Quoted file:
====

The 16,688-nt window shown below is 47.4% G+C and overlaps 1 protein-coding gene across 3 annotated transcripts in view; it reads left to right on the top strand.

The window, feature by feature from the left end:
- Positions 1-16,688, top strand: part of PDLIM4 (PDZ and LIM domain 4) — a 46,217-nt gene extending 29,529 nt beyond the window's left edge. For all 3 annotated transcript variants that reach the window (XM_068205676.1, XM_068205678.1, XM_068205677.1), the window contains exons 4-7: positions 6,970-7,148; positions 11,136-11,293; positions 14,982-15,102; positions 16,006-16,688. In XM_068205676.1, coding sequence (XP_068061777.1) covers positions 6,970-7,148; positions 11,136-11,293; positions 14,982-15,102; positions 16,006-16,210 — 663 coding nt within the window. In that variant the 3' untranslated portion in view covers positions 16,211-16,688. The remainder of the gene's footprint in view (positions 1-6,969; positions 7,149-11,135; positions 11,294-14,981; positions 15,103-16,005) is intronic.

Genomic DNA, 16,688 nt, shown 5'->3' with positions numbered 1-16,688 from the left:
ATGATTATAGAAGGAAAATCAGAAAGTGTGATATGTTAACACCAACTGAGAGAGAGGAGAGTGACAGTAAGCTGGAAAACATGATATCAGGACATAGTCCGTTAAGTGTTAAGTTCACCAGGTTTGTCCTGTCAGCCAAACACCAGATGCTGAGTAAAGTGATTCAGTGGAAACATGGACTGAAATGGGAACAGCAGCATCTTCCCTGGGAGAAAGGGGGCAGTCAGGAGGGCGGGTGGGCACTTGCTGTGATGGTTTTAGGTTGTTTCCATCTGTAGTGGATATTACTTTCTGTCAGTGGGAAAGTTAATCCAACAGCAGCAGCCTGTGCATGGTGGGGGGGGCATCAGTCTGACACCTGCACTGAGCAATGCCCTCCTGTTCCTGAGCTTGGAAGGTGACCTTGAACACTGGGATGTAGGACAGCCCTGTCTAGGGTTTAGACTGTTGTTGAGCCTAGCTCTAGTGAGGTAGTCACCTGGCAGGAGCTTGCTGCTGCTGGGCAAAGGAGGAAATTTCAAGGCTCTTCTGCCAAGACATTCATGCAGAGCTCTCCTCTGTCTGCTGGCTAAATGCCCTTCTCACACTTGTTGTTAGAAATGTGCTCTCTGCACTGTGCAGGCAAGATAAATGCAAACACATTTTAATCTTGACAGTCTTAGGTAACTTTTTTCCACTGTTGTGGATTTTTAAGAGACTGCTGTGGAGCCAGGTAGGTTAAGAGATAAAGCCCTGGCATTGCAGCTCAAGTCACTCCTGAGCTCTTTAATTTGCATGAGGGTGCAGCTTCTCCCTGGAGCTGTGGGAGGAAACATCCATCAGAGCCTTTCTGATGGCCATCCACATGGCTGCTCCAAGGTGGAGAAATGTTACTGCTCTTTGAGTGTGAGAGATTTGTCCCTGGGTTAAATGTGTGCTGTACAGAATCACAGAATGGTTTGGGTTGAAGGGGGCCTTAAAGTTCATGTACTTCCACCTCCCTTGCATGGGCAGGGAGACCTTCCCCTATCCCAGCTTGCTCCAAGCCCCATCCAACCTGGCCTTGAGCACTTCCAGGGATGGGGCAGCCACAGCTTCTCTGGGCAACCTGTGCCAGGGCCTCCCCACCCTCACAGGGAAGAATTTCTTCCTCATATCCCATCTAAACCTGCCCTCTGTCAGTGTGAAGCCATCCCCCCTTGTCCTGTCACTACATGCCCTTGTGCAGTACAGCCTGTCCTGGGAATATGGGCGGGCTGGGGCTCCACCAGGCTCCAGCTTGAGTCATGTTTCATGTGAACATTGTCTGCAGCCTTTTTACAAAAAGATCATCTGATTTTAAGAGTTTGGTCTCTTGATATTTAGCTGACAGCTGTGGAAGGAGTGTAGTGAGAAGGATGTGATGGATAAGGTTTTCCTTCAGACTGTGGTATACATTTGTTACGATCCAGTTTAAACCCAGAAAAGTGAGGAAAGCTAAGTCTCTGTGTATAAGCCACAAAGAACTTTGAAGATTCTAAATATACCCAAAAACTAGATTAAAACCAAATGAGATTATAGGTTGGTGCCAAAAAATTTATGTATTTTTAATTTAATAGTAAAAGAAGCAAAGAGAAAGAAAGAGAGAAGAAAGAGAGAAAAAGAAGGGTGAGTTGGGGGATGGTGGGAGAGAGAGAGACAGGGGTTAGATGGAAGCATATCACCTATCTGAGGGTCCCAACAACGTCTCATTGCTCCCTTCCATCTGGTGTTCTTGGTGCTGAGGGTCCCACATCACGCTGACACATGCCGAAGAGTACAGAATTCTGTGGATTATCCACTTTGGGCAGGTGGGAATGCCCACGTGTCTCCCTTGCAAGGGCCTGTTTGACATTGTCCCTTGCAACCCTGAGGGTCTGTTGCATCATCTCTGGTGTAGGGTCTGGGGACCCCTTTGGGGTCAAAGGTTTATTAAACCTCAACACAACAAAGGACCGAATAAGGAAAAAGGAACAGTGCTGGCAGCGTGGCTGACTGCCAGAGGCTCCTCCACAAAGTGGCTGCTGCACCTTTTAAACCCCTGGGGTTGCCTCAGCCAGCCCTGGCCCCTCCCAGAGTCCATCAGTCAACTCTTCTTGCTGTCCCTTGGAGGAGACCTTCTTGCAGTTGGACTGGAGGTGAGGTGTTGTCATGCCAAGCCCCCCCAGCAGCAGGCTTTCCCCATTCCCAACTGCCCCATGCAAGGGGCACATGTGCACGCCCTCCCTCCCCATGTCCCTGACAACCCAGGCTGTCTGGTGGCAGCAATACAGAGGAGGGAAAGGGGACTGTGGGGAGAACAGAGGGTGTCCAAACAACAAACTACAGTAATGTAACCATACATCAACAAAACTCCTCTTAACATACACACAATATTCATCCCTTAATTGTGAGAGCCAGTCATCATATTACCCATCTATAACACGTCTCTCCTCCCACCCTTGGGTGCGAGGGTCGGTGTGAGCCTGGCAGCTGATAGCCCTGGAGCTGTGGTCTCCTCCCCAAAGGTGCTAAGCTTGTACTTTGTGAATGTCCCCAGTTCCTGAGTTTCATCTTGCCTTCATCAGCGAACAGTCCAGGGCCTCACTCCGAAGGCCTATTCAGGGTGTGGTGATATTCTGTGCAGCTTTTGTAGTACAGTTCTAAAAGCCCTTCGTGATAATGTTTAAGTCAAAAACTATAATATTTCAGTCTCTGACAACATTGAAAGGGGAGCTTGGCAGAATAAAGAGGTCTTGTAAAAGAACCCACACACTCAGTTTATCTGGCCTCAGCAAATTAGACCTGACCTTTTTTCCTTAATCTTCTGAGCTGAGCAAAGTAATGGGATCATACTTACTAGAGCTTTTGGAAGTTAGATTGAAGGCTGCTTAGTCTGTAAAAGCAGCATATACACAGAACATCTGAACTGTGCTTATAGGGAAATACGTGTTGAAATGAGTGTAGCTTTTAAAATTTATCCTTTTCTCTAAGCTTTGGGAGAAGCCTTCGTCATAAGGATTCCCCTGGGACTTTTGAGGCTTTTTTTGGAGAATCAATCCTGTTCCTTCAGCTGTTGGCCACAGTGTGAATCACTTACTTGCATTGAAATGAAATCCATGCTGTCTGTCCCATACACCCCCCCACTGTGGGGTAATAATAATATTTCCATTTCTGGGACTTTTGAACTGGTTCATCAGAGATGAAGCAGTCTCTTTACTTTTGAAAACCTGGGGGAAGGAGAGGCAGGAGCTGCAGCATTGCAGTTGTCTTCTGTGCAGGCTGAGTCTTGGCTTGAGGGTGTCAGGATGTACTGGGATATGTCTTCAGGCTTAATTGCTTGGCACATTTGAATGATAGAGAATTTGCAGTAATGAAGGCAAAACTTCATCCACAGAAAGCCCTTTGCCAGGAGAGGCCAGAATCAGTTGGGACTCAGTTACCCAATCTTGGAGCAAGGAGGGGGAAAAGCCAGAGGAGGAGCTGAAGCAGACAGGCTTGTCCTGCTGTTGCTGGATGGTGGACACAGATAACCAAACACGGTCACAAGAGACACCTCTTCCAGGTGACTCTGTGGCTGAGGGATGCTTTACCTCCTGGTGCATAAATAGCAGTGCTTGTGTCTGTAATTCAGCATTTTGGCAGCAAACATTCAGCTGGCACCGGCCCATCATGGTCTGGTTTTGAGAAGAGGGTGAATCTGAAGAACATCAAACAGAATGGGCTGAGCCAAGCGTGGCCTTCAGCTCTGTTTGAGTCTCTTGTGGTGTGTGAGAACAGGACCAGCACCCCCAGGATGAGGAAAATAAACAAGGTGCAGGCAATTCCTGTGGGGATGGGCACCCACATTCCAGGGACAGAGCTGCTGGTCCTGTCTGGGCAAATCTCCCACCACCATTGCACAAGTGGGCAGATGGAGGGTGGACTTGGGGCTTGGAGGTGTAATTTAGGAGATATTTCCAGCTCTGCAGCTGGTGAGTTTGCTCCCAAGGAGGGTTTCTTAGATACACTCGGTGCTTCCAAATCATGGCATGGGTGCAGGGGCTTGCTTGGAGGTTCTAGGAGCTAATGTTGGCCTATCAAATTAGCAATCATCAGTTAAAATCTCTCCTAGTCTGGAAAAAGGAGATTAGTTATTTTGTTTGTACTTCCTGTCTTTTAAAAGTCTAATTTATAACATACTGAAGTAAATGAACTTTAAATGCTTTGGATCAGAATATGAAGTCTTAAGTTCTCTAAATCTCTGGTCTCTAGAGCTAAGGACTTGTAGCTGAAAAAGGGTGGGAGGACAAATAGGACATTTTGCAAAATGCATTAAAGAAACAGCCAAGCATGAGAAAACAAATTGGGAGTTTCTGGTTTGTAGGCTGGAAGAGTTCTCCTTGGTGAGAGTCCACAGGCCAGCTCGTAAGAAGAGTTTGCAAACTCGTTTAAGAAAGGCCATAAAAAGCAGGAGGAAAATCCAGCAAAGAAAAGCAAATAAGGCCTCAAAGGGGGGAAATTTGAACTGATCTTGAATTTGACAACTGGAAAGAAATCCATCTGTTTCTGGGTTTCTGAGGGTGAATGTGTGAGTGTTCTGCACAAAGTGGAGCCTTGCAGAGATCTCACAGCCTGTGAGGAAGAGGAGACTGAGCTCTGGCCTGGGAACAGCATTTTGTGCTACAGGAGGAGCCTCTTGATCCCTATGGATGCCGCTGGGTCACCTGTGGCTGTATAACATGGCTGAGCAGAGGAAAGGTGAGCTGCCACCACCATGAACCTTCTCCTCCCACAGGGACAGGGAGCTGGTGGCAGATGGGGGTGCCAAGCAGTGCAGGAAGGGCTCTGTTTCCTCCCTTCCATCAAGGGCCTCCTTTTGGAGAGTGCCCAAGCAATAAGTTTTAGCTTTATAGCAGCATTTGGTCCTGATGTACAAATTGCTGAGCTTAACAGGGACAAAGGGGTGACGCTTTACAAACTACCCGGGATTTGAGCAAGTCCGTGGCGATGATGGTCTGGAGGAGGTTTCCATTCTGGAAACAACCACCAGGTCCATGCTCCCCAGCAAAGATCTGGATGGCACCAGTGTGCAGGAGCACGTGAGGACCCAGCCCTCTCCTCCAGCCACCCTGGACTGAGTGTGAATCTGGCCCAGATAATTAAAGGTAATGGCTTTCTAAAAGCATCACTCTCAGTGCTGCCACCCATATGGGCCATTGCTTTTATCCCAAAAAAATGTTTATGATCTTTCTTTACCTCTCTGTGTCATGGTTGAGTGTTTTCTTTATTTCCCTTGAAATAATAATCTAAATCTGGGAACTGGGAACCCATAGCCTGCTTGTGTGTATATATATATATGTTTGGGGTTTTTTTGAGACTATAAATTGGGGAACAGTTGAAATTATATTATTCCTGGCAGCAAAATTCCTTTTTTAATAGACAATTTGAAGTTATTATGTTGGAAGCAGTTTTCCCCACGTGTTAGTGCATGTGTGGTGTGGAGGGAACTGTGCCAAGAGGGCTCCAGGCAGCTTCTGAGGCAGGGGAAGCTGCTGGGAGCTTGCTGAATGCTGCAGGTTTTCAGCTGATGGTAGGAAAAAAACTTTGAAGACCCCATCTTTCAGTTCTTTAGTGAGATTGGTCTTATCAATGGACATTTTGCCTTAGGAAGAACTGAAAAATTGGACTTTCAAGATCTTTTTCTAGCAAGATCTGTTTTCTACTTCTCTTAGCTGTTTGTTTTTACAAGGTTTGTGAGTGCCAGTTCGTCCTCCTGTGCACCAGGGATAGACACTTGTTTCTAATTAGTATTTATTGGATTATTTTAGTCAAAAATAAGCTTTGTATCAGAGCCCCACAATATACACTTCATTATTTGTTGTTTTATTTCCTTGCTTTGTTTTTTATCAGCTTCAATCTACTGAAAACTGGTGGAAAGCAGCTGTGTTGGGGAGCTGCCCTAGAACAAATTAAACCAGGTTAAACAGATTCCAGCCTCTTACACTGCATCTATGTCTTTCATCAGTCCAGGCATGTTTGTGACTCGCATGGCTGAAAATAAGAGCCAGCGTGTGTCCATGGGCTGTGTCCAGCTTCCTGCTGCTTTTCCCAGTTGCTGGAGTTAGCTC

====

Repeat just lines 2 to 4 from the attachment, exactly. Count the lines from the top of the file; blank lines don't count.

The window, feature by feature from the left end:
- Positions 1-16,688, top strand: part of PDLIM4 (PDZ and LIM domain 4) — a 46,217-nt gene extending 29,529 nt beyond the window's left edge. For all 3 annotated transcript variants that reach the window (XM_068205676.1, XM_068205678.1, XM_068205677.1), the window contains exons 4-7: positions 6,970-7,148; positions 11,136-11,293; positions 14,982-15,102; positions 16,006-16,688. In XM_068205676.1, coding sequence (XP_068061777.1) covers positions 6,970-7,148; positions 11,136-11,293; positions 14,982-15,102; positions 16,006-16,210 — 663 coding nt within the window. In that variant the 3' untranslated portion in view covers positions 16,211-16,688. The remainder of the gene's footprint in view (positions 1-6,969; positions 7,149-11,135; positions 11,294-14,981; positions 15,103-16,005) is intronic.

Genomic DNA, 16,688 nt, shown 5'->3' with positions numbered 1-16,688 from the left: